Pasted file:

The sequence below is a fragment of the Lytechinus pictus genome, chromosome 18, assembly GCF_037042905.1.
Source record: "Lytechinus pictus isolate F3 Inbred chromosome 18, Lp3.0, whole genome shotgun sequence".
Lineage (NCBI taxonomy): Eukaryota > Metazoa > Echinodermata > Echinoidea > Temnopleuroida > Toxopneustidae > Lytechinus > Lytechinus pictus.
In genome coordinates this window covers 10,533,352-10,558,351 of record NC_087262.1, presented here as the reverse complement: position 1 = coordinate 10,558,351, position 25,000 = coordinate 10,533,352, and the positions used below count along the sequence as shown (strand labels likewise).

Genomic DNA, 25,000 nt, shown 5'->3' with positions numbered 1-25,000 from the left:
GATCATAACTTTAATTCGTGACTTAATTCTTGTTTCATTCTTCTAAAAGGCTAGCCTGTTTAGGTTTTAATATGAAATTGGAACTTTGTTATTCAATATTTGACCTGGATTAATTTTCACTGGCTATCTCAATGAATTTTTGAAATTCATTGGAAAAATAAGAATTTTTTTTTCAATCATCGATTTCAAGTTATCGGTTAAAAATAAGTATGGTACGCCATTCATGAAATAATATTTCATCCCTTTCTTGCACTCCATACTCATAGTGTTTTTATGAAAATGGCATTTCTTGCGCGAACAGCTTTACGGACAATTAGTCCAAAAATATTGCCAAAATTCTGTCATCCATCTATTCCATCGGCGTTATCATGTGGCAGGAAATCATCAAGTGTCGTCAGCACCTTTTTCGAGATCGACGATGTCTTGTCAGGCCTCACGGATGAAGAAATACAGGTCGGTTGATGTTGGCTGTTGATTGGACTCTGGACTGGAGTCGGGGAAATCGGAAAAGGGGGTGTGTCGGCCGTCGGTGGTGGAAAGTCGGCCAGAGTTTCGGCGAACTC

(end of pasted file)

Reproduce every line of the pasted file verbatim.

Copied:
The sequence below is a fragment of the Lytechinus pictus genome, chromosome 18, assembly GCF_037042905.1.
Source record: "Lytechinus pictus isolate F3 Inbred chromosome 18, Lp3.0, whole genome shotgun sequence".
Lineage (NCBI taxonomy): Eukaryota > Metazoa > Echinodermata > Echinoidea > Temnopleuroida > Toxopneustidae > Lytechinus > Lytechinus pictus.
In genome coordinates this window covers 10,533,352-10,558,351 of record NC_087262.1, presented here as the reverse complement: position 1 = coordinate 10,558,351, position 25,000 = coordinate 10,533,352, and the positions used below count along the sequence as shown (strand labels likewise).

Genomic DNA, 25,000 nt, shown 5'->3' with positions numbered 1-25,000 from the left:
GATCATAACTTTAATTCGTGACTTAATTCTTGTTTCATTCTTCTAAAAGGCTAGCCTGTTTAGGTTTTAATATGAAATTGGAACTTTGTTATTCAATATTTGACCTGGATTAATTTTCACTGGCTATCTCAATGAATTTTTGAAATTCATTGGAAAAATAAGAATTTTTTTTTCAATCATCGATTTCAAGTTATCGGTTAAAAATAAGTATGGTACGCCATTCATGAAATAATATTTCATCCCTTTCTTGCACTCCATACTCATAGTGTTTTTATGAAAATGGCATTTCTTGCGCGAACAGCTTTACGGACAATTAGTCCAAAAATATTGCCAAAATTCTGTCATCCATCTATTCCATCGGCGTTATCATGTGGCAGGAAATCATCAAGTGTCGTCAGCACCTTTTTCGAGATCGACGATGTCTTGTCAGGCCTCACGGATGAAGAAATACAGGTCGGTTGATGTTGGCTGTTGATTGGACTCTGGACTGGAGTCGGGGAAATCGGAAAAGGGGGTGTGTCGGCCGTCGGTGGTGGAAAGTCGGCCAGAGTTTCGGCGAACTC